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Aron, L. (1993). Working Toward Operational Thought—Piagetian Theory and Psychoanalytic Method. Contemp. Psychoanal., 29:289-313.

(1993). Contemporary Psychoanalysis, 29:289-313

Working Toward Operational Thought—Piagetian Theory and Psychoanalytic Method

Lewis Aron, Ph.D.

ONE OF THE GREATEST PROBLEMS of psychoanalytic theorizing is the tendency to deal with the complexities and ambiguities of psychic life by simplifying, dichotomizing and splitting, by resorting to "either-or" instead of "both-and" solutions. One manifestation of this is the splitting of two areas of scholarship, which if studied together, could enrich each other. This has been the case in the tendency to isolate the study of the cognitive and the study of the affective. Even sophisticated psychoanalysts and cognitive theorists have made the mistake of identifying Piaget with the cognitive and psychoanalysis with the affective, and in so doing have unnecessarily and unfortunately perpetuated the splitting and isolation of these two worlds of scholarship. Often, Piaget is considered as an interesting theorist for child therapists or for cognitive theorists or for those interested in child development or structuralist philosophy, but of limited usefulness for the clinical analyst working with adults. In contrast, I have found Piaget's concepts to be very helpful clinically and very clarifying in understanding the ways in which the analytic process leads to structural change.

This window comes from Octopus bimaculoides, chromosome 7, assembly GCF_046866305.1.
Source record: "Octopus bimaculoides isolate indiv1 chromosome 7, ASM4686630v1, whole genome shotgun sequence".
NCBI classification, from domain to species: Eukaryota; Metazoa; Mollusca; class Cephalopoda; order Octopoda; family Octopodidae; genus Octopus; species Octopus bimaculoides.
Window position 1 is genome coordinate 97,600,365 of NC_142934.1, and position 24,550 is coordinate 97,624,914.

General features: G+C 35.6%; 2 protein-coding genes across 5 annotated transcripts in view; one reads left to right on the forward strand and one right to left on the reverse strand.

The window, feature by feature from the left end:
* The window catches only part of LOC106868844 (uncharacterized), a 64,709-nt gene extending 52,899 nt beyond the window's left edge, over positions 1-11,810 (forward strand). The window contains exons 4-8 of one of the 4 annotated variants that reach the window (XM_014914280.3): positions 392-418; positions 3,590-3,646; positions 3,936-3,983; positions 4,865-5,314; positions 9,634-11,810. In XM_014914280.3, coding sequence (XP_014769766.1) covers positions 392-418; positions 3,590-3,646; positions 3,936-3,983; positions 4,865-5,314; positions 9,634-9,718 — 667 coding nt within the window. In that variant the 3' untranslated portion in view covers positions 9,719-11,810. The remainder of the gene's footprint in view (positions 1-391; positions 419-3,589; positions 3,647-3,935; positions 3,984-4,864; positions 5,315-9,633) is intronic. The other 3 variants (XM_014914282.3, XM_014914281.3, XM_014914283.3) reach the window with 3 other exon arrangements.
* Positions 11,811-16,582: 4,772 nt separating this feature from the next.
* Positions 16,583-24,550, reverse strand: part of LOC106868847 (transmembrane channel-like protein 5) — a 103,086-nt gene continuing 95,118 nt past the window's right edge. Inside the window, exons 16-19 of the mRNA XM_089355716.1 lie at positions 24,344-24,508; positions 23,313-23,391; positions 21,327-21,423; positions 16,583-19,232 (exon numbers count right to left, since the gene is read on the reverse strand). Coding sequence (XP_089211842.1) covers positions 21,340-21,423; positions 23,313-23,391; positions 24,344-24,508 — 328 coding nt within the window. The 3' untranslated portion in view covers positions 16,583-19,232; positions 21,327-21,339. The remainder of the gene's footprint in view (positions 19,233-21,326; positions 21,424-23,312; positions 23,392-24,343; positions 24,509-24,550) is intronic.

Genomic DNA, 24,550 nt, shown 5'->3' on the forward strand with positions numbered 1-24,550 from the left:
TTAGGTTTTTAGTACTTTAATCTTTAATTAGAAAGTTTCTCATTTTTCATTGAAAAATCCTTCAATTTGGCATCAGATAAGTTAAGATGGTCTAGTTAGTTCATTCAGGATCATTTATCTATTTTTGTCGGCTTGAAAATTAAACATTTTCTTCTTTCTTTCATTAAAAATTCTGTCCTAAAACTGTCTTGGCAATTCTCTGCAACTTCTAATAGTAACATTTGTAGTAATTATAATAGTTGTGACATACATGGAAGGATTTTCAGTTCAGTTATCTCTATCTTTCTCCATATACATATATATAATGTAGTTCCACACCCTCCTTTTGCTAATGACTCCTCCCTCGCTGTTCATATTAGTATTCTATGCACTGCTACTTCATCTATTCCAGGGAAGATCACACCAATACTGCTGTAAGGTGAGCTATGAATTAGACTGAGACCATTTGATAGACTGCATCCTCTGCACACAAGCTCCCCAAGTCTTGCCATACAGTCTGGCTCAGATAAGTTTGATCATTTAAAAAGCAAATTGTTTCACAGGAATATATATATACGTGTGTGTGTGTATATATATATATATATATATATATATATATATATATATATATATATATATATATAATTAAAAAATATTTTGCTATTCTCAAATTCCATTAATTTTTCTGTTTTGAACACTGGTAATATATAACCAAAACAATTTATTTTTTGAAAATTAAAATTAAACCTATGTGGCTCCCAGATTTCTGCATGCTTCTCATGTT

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Copyright © 1993 W. A. W. Institute

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Contemporary Psychoanalysis, Vol.

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